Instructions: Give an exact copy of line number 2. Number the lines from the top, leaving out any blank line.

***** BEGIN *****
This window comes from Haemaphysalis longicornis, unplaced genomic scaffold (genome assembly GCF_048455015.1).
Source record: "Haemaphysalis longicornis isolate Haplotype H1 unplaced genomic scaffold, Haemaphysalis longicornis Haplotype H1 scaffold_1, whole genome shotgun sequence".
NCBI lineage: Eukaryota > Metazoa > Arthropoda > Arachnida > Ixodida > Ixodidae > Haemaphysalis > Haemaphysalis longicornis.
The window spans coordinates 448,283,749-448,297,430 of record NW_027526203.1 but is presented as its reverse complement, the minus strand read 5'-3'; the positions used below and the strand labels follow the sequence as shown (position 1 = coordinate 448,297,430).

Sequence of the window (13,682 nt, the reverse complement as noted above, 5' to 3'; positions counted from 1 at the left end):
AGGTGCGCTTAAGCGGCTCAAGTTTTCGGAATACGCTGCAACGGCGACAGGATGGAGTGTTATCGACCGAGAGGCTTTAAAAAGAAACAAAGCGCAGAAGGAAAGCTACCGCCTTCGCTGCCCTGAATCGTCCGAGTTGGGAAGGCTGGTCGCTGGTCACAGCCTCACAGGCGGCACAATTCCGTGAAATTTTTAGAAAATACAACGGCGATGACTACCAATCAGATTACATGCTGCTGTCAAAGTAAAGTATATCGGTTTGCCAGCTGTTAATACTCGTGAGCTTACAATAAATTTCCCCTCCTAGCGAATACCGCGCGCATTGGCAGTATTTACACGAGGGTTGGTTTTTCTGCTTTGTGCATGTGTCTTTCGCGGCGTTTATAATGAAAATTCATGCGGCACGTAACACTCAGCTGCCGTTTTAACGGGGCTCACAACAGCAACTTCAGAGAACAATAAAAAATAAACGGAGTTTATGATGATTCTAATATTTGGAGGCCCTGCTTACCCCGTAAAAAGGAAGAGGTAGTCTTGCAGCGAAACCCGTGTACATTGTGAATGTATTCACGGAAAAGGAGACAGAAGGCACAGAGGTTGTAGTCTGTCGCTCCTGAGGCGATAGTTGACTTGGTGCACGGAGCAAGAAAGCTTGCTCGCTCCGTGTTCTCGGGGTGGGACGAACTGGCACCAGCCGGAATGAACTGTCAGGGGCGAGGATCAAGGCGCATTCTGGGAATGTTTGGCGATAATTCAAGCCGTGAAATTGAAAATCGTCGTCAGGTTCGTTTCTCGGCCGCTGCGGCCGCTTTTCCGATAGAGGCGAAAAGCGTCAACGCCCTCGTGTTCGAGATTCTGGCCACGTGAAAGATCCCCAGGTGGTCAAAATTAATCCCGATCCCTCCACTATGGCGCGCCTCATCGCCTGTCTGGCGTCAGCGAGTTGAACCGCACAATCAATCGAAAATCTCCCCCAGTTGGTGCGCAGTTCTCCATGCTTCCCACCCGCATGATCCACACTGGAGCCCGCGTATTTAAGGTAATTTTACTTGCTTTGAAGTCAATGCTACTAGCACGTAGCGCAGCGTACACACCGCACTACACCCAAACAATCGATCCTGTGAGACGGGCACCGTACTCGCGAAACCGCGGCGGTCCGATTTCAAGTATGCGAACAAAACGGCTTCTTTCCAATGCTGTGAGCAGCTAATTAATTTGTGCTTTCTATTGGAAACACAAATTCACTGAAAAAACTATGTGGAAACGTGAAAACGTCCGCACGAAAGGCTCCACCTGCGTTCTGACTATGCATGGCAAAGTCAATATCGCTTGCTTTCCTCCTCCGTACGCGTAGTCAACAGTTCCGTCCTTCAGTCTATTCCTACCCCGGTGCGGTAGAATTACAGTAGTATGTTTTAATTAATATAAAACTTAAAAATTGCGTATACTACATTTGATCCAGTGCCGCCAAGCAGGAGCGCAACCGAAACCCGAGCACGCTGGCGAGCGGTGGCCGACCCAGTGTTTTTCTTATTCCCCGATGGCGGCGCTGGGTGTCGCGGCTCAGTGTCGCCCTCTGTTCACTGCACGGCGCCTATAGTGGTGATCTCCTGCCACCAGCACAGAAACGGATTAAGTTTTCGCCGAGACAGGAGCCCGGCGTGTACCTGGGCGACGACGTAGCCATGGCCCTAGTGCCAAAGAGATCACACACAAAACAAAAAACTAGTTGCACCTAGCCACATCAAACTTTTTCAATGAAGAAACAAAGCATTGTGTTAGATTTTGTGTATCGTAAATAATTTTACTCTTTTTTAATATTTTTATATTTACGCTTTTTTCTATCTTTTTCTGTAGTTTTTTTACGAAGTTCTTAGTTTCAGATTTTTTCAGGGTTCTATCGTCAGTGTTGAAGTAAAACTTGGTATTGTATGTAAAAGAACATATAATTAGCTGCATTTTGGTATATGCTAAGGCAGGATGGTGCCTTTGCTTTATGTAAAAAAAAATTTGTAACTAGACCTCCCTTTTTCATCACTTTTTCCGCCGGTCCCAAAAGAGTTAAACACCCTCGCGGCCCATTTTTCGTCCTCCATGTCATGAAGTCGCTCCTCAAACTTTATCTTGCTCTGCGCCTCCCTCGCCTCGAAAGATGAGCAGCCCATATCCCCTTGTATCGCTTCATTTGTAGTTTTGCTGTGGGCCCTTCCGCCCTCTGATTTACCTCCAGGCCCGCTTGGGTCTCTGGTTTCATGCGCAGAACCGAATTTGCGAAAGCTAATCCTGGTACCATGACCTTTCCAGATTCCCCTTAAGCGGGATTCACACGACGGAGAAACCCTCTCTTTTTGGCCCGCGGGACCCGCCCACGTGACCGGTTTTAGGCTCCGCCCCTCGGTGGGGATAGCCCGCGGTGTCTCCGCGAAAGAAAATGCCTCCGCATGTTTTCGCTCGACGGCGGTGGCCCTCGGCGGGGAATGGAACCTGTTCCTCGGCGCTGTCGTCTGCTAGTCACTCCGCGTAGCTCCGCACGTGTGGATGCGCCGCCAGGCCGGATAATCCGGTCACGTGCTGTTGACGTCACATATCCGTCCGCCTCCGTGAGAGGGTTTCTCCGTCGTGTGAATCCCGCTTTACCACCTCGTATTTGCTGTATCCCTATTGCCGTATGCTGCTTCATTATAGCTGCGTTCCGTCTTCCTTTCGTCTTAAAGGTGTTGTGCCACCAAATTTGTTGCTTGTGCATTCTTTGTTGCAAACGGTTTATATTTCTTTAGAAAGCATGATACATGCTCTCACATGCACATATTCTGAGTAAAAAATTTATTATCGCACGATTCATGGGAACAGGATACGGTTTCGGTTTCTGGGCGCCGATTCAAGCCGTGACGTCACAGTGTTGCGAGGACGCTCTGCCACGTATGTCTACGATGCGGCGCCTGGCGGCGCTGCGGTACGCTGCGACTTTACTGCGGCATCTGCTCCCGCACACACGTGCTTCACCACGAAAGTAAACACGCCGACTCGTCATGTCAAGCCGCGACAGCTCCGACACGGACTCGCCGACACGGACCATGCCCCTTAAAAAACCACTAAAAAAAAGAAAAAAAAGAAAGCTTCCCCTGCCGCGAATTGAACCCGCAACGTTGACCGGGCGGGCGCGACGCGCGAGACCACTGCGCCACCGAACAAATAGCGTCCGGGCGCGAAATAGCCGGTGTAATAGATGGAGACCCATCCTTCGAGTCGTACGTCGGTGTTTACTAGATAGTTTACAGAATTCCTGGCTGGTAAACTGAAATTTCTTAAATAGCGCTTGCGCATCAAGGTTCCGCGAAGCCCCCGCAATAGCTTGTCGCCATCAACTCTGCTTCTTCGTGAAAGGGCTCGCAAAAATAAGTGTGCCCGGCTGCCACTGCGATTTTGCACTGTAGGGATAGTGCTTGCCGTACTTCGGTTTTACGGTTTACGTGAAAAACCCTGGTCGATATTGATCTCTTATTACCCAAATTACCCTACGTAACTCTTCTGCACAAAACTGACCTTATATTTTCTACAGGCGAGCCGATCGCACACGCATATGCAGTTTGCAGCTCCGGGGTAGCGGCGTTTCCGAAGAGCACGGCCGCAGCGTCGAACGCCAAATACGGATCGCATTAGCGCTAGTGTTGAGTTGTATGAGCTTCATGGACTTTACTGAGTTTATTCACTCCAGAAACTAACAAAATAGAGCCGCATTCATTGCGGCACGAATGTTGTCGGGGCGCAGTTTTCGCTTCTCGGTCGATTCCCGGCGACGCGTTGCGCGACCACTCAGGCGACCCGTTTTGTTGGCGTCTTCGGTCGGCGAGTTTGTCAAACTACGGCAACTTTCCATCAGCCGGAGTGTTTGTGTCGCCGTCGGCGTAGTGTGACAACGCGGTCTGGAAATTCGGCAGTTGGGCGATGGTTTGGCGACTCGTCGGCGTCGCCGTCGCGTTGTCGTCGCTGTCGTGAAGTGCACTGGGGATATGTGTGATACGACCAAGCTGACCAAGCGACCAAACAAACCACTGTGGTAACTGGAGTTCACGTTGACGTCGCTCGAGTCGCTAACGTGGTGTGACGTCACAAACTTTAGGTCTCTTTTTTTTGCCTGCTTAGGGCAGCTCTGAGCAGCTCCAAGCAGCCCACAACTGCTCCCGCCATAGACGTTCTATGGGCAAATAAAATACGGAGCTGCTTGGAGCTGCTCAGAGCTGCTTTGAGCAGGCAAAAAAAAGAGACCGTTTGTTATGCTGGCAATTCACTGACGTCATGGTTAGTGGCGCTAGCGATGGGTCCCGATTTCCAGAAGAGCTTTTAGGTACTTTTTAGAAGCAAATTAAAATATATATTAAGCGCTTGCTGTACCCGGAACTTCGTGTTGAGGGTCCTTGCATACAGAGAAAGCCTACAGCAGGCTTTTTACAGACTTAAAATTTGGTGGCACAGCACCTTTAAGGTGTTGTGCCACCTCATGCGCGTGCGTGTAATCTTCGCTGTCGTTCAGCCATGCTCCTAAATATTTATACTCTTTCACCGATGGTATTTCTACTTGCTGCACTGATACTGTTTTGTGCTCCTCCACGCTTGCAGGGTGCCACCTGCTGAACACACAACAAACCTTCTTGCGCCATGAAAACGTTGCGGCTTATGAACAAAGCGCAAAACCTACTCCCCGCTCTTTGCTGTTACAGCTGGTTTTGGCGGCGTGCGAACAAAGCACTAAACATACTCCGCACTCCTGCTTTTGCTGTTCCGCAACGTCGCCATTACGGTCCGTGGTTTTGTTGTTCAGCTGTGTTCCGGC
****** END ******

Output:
Source record: "Haemaphysalis longicornis isolate Haplotype H1 unplaced genomic scaffold, Haemaphysalis longicornis Haplotype H1 scaffold_1, whole genome shotgun sequence".